I mean… seriously, Realplayer streams?

    They really should implement that in flash, though. Even if it’s “just for now” (they could even do HTML5 for newer browsers if they wanted). Yes, it’s just trading one proprietary encoding and playback software for another, but their goal is to reach as wide an audience as possible with this – and flash players have the market penetration right now. That’s where the viewers are NOW. Assuming they encode their stream in a format that HTML5 browsers can understand, they could even perform an amazingly simple browser check and serve up HTML5 video for capable browsers, with flash as the fallback.

    The purpose of broadcasting this sort of thing to the internet is to get people interested, raise awareness – it’s a neat curiosity for most internet users. Very few people are going to sit and watch the spacecam for hours. They have to click the site, and it has to just work. If your visitors have to fiddle with plugins or pick from a list of different streams they don’t really know about, they’re probably just going to go away. Web users are not a captive audience, so if you want the majority of non-technical users to use it, it has to just work; otherwise they’re just going to close the site and keep playing Farmville or Fishland. It’s all about usability.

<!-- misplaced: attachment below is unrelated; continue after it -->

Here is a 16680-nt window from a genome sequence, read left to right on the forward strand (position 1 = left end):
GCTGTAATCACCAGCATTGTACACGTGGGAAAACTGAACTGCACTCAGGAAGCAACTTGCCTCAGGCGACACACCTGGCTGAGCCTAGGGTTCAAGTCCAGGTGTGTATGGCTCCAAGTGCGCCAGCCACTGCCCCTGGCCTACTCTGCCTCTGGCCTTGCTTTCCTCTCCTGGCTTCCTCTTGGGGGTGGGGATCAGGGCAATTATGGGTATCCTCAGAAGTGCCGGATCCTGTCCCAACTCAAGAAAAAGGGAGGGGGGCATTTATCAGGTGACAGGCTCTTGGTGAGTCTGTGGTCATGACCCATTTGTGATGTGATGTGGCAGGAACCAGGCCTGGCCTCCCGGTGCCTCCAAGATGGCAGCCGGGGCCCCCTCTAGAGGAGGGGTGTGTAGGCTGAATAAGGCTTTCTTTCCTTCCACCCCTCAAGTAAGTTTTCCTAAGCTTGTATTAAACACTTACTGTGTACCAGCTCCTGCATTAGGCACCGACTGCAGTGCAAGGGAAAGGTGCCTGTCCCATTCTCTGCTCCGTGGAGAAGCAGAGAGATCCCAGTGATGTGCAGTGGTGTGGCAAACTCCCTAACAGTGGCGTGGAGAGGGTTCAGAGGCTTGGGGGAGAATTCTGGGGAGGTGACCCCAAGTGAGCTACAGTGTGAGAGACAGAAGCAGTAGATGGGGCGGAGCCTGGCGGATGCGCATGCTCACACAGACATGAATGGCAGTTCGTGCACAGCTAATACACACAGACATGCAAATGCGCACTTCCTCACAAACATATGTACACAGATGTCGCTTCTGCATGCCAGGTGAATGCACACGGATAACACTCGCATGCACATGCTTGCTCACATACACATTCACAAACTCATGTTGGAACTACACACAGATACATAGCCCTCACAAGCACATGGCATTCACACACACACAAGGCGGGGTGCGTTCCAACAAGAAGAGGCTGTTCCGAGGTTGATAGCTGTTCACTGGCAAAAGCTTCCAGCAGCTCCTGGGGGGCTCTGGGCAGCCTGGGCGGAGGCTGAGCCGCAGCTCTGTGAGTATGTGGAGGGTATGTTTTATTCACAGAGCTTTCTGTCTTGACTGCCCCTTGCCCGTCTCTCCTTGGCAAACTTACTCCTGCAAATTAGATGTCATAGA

But seriously… Realplayer? hahaha.

    (I actually mean all this in a constructive way. Despite the realplayer thing!)

  8. alfaniner

    Is this different from the NASA TV that I fortunately get on my cable channel? Personally, I wouldn’t mind a dedicated Earth fly-by feed so that I could just put some music on and watch.

  9. Katharine

    No, we always live in the present. ūüėõ

    Also, yay toiletcam!

  10. matt rogers